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Monday Morning Point Guard: Heartbreak in Lawrence

Game-altering call with a minute left ruins Horned Frog’s chances of knocking off the Jayhawks.

TCU v Kansas Photo by Jamie Squire/Getty Images

So close. So close to defeating the Jayhawks at the Phog for the second season in a row. Did Ernest Udeh Jr.’s inadvertent forearm to Hunter Dickinson’s face warrant a flagrant foul? Did Dickinson travel on his game-winning layup? These two instances summed up a hard-fought battle on both ends, but what could have been? A win for the Horned Frogs against second-ranked Kansas would have potentially propelled TCU into the top 25. Unfortunately, we’ll have to wait another week to envision a top 25 ranking as the Horned Frogs have more opportunity to prove themselves. For now, we’ll dive into the good, the bad, and the play of the game against the Jayhawks.

The Good

Trey Tennyson: After one conference game, it’s clear that Trey Tennyson is essential to the Horned Frogs' success. Subtract Tennyson from the squad, and the Horned Frogs went 2-of-13 from long range. The former Islander knocked down 6-of-8 threes. A transfer from Texas A&M Corpus-Christi, Tennyson was perhaps the most overlooked newcomer this offseason. His 3-point shooting has been transcendent thus far for TCU. If Tennyson had not appeared in a game this season, the Horned Frogs would be shooting 60-of-204 from downtown... 29.4 percent, a bottom-40 mark in all College Basketball.

Tennyson adds a different dimension to TCU basketball. The Horned Frogs tend to stall in the half-court due to a lack of perimeter shooting and spacing. Tennyson alleviates these concerns. He does a fantastic job of coming off screens and shooting off the catch. The TCU guard is the only player on the roster who poses a threat from beyond the arc. On the night, he scored 24 points on 9-of-12 shooting. Tennyson also played the second most minutes of any Horned Frog. Look for Tennyson to play 30-plus minutes a game as his shooting is a necessity for Jaime Dixon’s Horned Frogs.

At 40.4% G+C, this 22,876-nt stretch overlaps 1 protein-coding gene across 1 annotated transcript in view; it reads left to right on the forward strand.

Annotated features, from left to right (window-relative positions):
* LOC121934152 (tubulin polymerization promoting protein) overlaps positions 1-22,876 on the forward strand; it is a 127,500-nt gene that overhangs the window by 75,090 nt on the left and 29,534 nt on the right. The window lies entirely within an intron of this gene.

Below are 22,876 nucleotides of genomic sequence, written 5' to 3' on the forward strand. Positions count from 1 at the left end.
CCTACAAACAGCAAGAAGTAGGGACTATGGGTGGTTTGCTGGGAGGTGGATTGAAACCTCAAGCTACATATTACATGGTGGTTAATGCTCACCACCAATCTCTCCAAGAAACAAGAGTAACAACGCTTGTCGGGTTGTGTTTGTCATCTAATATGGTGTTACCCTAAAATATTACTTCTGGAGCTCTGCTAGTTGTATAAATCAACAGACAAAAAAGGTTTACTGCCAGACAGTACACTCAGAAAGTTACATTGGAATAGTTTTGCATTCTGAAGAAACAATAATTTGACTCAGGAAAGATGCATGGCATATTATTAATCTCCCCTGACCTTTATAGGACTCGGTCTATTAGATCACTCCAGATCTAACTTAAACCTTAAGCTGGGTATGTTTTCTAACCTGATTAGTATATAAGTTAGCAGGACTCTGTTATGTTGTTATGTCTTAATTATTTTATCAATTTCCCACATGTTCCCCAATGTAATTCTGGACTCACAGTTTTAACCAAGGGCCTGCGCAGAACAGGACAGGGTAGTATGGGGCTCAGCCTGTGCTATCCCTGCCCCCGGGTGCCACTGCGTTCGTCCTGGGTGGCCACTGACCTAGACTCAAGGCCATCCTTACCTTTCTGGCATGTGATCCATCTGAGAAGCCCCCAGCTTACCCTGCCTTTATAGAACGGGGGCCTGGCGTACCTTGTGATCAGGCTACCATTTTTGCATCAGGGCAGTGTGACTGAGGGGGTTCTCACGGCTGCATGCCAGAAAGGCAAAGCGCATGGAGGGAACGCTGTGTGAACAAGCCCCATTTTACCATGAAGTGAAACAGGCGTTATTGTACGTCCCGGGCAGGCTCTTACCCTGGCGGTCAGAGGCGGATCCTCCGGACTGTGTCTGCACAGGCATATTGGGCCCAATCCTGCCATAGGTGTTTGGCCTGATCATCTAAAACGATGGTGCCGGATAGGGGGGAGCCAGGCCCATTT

Guard play: Part of the terrific guard play, Tennyson truly had a breakout performance. His shooting and secondary ball handling have proved indispensable. Other than Tennyson, Jameer Nelson Jr. and Avery Anderson III played well. Though neither Horned Frog of the aforementioned players shot the ball well from distance, they moved the ball and played great perimeter defense.

Nelson Jr. and Anderson III combined for eight assists on the night. A recipe for a stalling half-court offense is breaking down defenses via drives. Both Horned Frogs use their tight handles to keep opposing defenses on their toes. Aside from their offensive performances, each player played fantastic defense. Anderson III racked up six steals, his career-high. Nelson Jr. notched three steals, just above his season average of 2.7 per game. The Delaware transfer’s defense looked fantastic against a top-tier opponent. In the future, Nelson Jr. may regain his starting role, but for now, it seems as if Anderson III and Nelson Jr. are equally playable in the lead guard spot.

Forcing turnovers: Coming into the game, the Jayhawks were a middling turnover squad. Before the clash against the Horned Frogs, Kansas had averaged 12.1 turnovers per game, a top-half ranking in the NCAA. After Saturday’s battle, the Jayhawks now rank 206th in the nation and 10th in the Big 12. TCU forced Kansas to commit 18 turnovers. The Horned Frogs recorded 16 steals and stymied Jayhawks guards and bigs all game long. Every Jayhawks to hit the floor committed at least one turnover. And the usual optimal-decision making Dajuan Harris Jr. recorded a season-high five turnovers.